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Mar. Drugs 2014, 12(11), 5408-5424; doi:10.3390/md12115408

Reactive Oxygen Species and Autophagy Modulation in Non-Marine Drugs and Marine Drugs

1
Laboratory for Translational Oncology and Personalized Medicine, Rashid Latif Medical College, Lahore 54000, Pakistan
2
Cancer Center, Kaohsiung Medical University Hospital, Kaohsiung Medical University, Kaohsiung 80708, Taiwan
3
Institute of Clinical Medicine, Kaohsiung Medical University, Kaohsiung 80708, Taiwan
4
Kaohsiung Municipal Ta-Tung Hospital, Kaohsiung 80145, Taiwan
5
Department of Biomedical Science and Environmental Biology, Kaohsiung Medical University, Kaohsiung 80708, Taiwan
6
Department of Radiation Oncology, Kaohsiung Municipal Ta-Tung Hospital, Kaohsiung 80145, Taiwan
7
Department of Radiation Oncology, Faculty of Medicine, College of Medicine, Kaohsiung Medical University, Kaohsiung 80708, Taiwan
8
Department of Radiation Oncology, Kaohsiung Medical University Hospital, Kaohsiung 80708, Taiwan
9
Institute of Medical Science and Technology, National Sun Yat-sen University, Kaohsiung 80424, Taiwan
10
Research Center of Environmental Medicine, Kaohsiung Medical University, Kaohsiung 80708, Taiwan
*
Author to whom correspondence should be addressed.
Received: 4 September 2014 / Revised: 6 November 2014 / Accepted: 7 November 2014 / Published: 13 November 2014
(This article belongs to the Collection Marine Compounds and Cancer)
View Full-Text   |   Download PDF [396 KB, uploaded 24 February 2015]

Abstract

It is becoming more understandable that an existing challenge for translational research is the development of pharmaceuticals that appropriately target reactive oxygen species (ROS)-mediated molecular networks in cancer cells. In line with this approach, there is an overwhelmingly increasing list of many non-marine drugs and marine drugs reported to be involved in inhibiting and suppressing cancer progression through ROS-mediated cell death. In this review, we describe the strategy of oxidative stress-based therapy and connect the ROS modulating effect to the regulation of apoptosis and autophagy. Finally, we focus on exploring the function and mechanism of cancer therapy by the autophagy modulators including inhibitors and inducers from non-marine drugs and marine drugs. View Full-Text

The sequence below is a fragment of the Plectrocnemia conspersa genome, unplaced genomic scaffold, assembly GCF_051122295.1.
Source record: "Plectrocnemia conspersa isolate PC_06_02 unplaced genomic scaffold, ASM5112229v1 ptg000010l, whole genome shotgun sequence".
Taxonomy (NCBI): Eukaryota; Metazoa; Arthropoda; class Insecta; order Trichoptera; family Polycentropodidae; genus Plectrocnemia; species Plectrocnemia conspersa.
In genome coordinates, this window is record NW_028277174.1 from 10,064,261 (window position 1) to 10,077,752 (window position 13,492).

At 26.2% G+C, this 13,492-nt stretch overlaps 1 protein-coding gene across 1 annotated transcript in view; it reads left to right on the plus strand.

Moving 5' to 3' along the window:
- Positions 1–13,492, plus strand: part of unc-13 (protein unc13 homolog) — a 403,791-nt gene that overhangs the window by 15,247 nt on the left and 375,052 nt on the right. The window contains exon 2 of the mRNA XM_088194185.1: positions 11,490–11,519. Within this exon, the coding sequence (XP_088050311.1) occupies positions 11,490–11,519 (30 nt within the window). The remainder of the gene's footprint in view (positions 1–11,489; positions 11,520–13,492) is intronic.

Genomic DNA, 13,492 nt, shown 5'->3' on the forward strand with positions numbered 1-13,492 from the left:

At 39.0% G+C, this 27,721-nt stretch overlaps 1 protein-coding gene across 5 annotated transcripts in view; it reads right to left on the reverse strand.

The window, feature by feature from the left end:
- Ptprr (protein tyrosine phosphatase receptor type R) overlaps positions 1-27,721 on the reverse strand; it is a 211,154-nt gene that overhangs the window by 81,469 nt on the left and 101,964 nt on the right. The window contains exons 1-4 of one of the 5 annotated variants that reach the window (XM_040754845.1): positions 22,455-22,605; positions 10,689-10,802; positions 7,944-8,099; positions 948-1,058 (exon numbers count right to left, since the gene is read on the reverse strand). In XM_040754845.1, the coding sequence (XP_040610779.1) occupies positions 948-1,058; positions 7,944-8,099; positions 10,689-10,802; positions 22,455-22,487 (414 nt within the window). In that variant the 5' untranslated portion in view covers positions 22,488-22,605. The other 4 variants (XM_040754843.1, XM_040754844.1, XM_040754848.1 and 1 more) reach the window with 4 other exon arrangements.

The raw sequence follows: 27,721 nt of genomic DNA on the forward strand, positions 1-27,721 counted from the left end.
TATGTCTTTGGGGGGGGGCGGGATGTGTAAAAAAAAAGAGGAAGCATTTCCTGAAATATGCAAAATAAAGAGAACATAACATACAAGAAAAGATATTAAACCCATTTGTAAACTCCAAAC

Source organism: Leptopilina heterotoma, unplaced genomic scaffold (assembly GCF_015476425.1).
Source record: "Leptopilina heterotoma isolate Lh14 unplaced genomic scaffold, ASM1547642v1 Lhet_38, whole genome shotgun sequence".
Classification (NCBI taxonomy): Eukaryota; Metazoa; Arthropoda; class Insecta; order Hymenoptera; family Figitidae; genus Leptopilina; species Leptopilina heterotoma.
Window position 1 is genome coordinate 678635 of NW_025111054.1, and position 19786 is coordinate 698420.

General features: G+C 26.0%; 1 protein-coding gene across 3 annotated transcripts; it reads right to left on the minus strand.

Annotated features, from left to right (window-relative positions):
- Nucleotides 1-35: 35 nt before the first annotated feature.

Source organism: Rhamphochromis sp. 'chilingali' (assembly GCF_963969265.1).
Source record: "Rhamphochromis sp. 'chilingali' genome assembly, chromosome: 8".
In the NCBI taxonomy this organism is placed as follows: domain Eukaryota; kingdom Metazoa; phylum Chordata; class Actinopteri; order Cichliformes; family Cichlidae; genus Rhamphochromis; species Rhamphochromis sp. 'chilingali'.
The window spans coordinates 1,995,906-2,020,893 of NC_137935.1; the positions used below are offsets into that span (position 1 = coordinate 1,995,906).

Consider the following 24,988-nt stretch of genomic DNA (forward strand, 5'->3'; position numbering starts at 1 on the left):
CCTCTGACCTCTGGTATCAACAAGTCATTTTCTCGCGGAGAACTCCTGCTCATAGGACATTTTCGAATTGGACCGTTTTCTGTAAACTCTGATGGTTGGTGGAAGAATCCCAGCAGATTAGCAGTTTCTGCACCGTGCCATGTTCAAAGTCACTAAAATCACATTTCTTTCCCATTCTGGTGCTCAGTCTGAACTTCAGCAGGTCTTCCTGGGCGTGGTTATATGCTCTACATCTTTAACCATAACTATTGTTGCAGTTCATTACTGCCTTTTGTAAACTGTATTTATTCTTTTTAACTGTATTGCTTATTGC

Keywords: reactive oxygen species; autophagy; marine drugs; autophagy inhibitors; autophagy inducers reactive oxygen species; autophagy; marine drugs; autophagy inhibitors; autophagy inducers
This is an open access article distributed under the Creative Commons Attribution License which permits unrestricted use, distribution, and reproduction in any medium, provided the original work is properly cited. (CC BY 4.0).

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MDPI and ACS Style

Farooqi, A.A.; Fayyaz, S.; Hou, M.-F.; Li, K.-T.; Tang, J.-Y.; Chang, H.-W. Reactive Oxygen Species and Autophagy Modulation in Non-Marine Drugs and Marine Drugs. Mar. Drugs 2014, 12, 5408-5424.

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